One of the more controversial provisions of the Dodd‐Frank Act is Section 941. This section requires an issuer of an asset‐backed security to retain “not less than 5% of the credit risk.” Section 941 was intended to address the collapse in the residential mortgage backed securities market following the subprime meltdown, but it covers other securitization asset classes as well. The theory behind risk retention is that having “skin in the game” will better align the incentives of issuers and investors, ultimately improving the quality of securitized assets. Setting aside whether such a theory has any relation to the recent financial crisis — after all Fannie Mae and Freddie Mac retained 100% of the credit risk on their MBS and that didn’t turn out so well — the residential mortgage market rightly has attracted a unique focus in regulatory reform efforts.
The Dodd‐Frank Act requires no less than 49 separate rulemakings in the area of mortgage finance, according to the law firm Davis Polk. While disagreeing on the causes, commentators across the political spectrum assign a special role to residential mortgages in the recent crisis. Few, if any, assign a role to collateralized loan obligations. CLOs are actively managed funds that invest in senior, secured commercial loans to American businesses. Compared to most asset classes, CLOs performed well during the financial crisis, even if new issuance fell for a short time following the crisis. The cumulative impairment rate — losses experienced over the life of the asset — for CLOs over the last 17 years has been less than 1.5%, according to Moody’s. That is trivial. Section 941 provides regulators sufficient discretion to protect investors while leaving the market for collateralized loan obligations largely intact. They should do so.
Given the political environment, the regulators appear to have read the statute very broadly and applied Section 941 to CLOs. What is explicit in Section 941 is that regulators may adopt exemptions or exceptions to the risk retention requirements. The most obvious route would be to define a category of high quality CLO that would be exempt from risk retention. Such has been done for other asset classes. In at least one case, that of residential mortgages, a significant portion of the overall market was exempted. If such can be done for residential mortgages, then a comparable approach to CLOs would appear more than reasonable.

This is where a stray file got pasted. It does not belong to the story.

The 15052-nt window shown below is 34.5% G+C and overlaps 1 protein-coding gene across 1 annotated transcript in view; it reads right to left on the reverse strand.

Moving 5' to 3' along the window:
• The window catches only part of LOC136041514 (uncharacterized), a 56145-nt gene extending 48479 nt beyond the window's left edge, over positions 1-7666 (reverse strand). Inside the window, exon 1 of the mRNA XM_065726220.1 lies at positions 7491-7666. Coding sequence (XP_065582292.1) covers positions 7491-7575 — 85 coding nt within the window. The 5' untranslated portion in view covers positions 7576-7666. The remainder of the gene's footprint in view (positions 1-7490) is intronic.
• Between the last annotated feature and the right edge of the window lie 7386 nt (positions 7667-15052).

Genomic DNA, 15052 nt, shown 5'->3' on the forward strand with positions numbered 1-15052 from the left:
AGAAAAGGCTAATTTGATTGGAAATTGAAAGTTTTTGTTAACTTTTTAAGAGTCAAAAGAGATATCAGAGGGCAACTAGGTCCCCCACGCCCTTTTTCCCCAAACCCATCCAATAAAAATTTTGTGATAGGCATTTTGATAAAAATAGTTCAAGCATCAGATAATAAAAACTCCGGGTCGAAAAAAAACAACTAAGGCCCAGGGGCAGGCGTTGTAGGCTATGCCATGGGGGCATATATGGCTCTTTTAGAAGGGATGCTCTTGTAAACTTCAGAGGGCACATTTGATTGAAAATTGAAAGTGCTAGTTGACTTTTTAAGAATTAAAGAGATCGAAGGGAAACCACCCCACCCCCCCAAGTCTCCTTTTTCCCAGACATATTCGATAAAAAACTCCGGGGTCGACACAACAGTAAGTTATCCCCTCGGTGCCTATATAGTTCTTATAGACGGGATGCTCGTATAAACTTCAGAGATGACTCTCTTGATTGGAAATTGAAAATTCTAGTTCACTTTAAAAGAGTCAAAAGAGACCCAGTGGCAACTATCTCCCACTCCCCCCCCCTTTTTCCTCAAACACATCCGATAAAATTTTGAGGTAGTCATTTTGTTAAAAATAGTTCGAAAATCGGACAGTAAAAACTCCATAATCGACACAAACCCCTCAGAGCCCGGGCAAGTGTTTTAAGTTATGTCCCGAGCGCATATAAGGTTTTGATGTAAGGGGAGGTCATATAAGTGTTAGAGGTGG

Getting the risk retention rules correct is vital for the proper functioning of capital markets. CLOs are managed by investment managers, who provide advisory services to clients, and are not heavily capitalized like banks. Most simply cannot retain 5% of a CLO that they manage on behalf of their clients. If there is a flight of advisors from this market, CLO financing will dry up.
Why does this matter? The CLO market represents almost $300 billion in financing to American businesses, according to Standard & Poor’s. This is $300 billion used by corporations to create jobs, contributing to economic growth. Almost all the investors in the CLO market are sophisticated institutional investors, such as commercial banks. If we are concerned about the potential impact of CLO losses on systemically important entities, it is worth noting that banks and insurance companies limit themselves almost exclusively to the most highly rated CLO tranches. The riskier tranches are generally held by hedge funds and structured credit funds. The bottom line is that even if CLOs were risky, their highest risk pieces are held by entities that can and do fail at little cost to the larger economy.
The House recognized the importance of CLOs to the economy and recently passed bipartisan legislation exempting certain legacy CLOs from Dodd‐Frank’s Volcker rule. Regulators would be wise to craft a workable solution for the risk retention requirements regarding the CLO market. After which they can perhaps turn their attention to dealing with the actual causes of the financial crisis.